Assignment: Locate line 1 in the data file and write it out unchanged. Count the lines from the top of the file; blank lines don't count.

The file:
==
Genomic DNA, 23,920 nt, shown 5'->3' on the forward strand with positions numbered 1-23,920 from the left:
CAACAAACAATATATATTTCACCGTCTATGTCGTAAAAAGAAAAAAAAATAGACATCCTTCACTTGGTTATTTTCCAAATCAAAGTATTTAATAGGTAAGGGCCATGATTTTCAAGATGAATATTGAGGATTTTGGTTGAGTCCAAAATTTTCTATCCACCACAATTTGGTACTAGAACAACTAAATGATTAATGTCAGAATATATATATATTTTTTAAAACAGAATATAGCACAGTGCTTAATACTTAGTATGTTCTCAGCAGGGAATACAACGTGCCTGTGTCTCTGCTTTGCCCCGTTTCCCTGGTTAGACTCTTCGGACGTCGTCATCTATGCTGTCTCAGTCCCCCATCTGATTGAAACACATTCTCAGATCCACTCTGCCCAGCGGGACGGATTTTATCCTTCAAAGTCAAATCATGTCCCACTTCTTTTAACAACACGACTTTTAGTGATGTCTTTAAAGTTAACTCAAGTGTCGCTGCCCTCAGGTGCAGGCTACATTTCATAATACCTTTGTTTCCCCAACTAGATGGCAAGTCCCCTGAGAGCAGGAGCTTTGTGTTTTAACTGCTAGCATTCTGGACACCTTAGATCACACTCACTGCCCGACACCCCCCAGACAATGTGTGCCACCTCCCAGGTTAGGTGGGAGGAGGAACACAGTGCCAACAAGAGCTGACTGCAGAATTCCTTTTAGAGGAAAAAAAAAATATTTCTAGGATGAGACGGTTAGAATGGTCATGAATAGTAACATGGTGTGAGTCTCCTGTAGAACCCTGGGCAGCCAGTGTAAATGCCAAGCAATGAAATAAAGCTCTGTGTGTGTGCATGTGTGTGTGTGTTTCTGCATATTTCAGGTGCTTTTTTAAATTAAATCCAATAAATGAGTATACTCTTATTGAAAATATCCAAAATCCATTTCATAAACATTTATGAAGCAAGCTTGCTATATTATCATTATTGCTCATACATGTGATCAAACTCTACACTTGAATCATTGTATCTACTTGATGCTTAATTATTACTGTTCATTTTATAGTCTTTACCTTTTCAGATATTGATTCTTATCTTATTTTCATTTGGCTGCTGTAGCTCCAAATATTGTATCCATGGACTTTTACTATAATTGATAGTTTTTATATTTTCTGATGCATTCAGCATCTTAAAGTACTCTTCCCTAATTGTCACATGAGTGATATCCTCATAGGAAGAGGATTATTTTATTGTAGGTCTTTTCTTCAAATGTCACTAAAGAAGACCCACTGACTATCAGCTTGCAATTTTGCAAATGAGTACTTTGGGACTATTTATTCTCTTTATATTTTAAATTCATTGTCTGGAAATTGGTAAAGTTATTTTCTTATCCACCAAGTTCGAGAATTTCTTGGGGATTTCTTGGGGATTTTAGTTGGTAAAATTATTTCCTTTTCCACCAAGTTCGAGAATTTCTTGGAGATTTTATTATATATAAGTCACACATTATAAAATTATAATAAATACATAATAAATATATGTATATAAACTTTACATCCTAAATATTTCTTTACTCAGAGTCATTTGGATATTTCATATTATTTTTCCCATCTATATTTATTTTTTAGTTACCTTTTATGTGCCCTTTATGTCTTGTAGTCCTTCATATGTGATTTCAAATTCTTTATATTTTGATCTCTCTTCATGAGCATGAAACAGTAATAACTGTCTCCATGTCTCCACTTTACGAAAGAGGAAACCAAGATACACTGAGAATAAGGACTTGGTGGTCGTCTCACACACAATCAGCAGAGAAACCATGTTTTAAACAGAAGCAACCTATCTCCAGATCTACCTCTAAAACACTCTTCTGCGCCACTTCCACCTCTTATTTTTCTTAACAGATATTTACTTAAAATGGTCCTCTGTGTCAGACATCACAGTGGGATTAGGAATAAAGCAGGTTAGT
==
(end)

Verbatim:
Genomic DNA, 23,920 nt, shown 5'->3' on the forward strand with positions numbered 1-23,920 from the left: